So anyway, the 1997 season finale rolled around and I thought to myself, “Oh, crap, what am I going to do this winter to keep myself occupied with no races on Sunday. 1998 was to be a big year in NASCAR with the celebration of the organization’s 50th Anniv. so I decided to write some articles about the sport’s rich history. That eventually blossommed into the idea of a 104 segment history series so every week I’d do a race commentary, a free-form article on the sport and two history articles. Derek was hesitant at first but as the history series grew an audience the site grew. In fact it exploded.

    I love Derek like a younger brother though I haven’t spoken to him in years. He wasn’t much of an editor though. He figured since English was one of my majors in college I knew what I was doing and he’d just cut and paste them and run them. Thus some embarassing gaffes were printed. To give you some idea of how free form we were in those days I remember coming home Christmas day from my late mom’s house and banging out a couple articles while sucking down a sixer of Corona (one of my Christmas presents) with Jimmy Buffett cranked on the stereo. When the muse strikes sometimes you just gotta roll with it. So, no the syntax, puncuation and such weren’t always perfekt but the info was fairly solid. It was a grand adventure that turned into a job that paid well, which turned into a nightmare. But like Jimmy once wrote, “You had to be there.”

    Reply
    • Ah, MPM, as you prefer these days, they didn’t need to know all that, but thanks for telling it anyway. Hearing all that from you is, for me at least, better than hearing about the Petty/Allison feud. That one has been on the books for years. Yours is brand new.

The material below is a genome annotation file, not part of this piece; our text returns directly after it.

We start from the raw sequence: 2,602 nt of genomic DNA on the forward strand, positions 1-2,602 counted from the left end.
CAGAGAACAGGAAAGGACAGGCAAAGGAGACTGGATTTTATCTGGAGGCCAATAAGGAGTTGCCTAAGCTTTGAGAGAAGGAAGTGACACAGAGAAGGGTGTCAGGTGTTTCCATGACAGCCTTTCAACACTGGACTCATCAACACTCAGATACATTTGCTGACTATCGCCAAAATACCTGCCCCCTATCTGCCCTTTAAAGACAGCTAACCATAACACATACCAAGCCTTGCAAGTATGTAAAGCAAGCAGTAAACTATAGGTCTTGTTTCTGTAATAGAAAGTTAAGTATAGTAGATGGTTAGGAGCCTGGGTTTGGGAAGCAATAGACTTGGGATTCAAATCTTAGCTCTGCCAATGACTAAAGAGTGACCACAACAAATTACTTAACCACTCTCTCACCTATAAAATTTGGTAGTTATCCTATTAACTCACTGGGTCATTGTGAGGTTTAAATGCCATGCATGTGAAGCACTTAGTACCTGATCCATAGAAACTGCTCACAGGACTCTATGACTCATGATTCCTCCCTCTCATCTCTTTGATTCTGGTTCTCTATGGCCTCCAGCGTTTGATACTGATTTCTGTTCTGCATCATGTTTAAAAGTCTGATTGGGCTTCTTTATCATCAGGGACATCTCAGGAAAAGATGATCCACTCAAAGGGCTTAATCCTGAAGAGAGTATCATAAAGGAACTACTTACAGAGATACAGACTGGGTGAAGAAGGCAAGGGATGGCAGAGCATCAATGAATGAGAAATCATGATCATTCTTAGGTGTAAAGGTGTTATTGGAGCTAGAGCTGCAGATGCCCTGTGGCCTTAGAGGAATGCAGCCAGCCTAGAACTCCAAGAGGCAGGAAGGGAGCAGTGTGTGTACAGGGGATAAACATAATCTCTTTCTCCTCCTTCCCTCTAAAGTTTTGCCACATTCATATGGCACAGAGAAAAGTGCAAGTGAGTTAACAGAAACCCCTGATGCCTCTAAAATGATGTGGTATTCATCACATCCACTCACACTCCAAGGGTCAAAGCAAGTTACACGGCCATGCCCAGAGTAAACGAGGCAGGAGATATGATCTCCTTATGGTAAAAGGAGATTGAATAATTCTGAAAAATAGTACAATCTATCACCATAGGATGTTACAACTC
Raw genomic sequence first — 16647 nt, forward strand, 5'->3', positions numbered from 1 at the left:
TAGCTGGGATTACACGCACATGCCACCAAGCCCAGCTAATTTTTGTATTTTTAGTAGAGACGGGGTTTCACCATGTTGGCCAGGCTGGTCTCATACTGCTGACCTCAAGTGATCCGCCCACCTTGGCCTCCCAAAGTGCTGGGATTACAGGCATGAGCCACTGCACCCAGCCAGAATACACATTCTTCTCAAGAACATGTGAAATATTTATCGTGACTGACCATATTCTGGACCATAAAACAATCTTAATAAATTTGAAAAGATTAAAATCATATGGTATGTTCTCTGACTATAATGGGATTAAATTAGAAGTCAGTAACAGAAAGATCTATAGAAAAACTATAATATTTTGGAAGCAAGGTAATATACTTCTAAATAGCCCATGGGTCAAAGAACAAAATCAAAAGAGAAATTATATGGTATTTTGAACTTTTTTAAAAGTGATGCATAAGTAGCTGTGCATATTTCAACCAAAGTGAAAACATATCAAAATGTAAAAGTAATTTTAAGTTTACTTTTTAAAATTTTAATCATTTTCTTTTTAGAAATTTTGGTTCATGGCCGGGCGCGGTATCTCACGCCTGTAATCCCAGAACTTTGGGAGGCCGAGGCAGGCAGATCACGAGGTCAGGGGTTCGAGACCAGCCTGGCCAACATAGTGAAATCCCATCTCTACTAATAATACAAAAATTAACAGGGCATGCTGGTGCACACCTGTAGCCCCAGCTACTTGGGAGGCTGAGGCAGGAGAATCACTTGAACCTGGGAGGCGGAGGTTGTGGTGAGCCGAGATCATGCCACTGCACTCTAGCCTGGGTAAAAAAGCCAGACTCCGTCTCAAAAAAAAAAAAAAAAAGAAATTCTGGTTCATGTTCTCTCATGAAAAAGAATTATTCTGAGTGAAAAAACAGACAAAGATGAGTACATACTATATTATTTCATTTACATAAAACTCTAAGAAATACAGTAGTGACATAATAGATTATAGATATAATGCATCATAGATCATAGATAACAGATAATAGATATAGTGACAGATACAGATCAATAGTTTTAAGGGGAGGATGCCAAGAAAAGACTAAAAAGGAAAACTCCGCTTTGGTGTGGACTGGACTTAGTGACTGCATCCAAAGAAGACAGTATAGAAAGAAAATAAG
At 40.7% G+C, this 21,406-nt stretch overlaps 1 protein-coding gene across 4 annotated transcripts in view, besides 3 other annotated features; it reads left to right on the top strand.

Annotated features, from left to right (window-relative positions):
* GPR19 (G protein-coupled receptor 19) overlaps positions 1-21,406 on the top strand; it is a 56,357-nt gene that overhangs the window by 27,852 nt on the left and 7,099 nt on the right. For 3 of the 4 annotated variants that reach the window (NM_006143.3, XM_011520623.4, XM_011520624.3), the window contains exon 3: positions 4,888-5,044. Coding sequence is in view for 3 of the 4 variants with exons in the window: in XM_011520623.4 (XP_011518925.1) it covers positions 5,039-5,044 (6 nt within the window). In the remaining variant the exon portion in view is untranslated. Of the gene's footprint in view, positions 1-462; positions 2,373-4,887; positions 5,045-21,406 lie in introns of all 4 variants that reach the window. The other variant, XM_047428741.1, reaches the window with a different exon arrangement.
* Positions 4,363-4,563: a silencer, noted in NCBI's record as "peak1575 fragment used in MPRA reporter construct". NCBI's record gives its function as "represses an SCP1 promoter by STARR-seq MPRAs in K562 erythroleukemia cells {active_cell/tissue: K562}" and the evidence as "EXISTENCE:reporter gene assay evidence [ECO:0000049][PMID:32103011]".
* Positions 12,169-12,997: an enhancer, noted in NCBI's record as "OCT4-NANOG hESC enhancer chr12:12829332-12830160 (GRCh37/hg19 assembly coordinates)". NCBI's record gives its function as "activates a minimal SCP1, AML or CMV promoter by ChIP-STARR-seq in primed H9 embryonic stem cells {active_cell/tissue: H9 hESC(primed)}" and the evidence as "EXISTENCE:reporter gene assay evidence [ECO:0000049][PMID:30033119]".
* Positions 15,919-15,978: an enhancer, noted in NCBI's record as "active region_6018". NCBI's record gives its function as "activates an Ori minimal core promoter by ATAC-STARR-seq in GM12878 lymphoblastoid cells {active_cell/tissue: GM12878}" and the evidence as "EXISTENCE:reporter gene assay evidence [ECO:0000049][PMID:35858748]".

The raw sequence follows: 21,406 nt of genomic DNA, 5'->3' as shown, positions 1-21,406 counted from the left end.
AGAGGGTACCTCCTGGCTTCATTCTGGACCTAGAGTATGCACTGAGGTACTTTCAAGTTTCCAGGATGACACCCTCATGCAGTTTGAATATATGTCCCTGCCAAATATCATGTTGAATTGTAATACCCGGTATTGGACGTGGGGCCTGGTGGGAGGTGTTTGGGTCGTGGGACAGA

We all make mistakes and typos. I am fond of telling folks that I love typos because I am their queen. I’ve had a saying for many years, but until I shared it with another writer here on RacersReunion, no one ever understood it. I simply say that it is impossible to proof read one’s own writings. And it is!

      When we write something… any of us, we know what we meant to say. Therefore, when we reread it, we see what we want to see. We see what we meant to write, not the error that sits there glaring back at us. No one ever understood that until I told it to Tim Leeming. He scratched his head, shook it slightly and said, “You’re right! I never thought of it like that.”

      Everyone needs a proof reader, and that includes me. Oh, does it include me! I love your humility, though it doesn’t quite fit your Irish temper. These articles are fantastic. If I have or can help by rearranging a few commas or letters here and there, then it is my privilege to do so. In the beginning, you were the teacher and I the pupil. If the pupil can now assist the teacher, then I’m happy to clean the erasers from your chalk board.

      You’re still the man Matt. Accept it and enjoy it. I certainly am, and still can’t thank you enough for sharing these articles with our RacersReunion audience… which grows by the day, thanks in no small part to your contribution, I’m sure.

      ~PattyKay

      Reply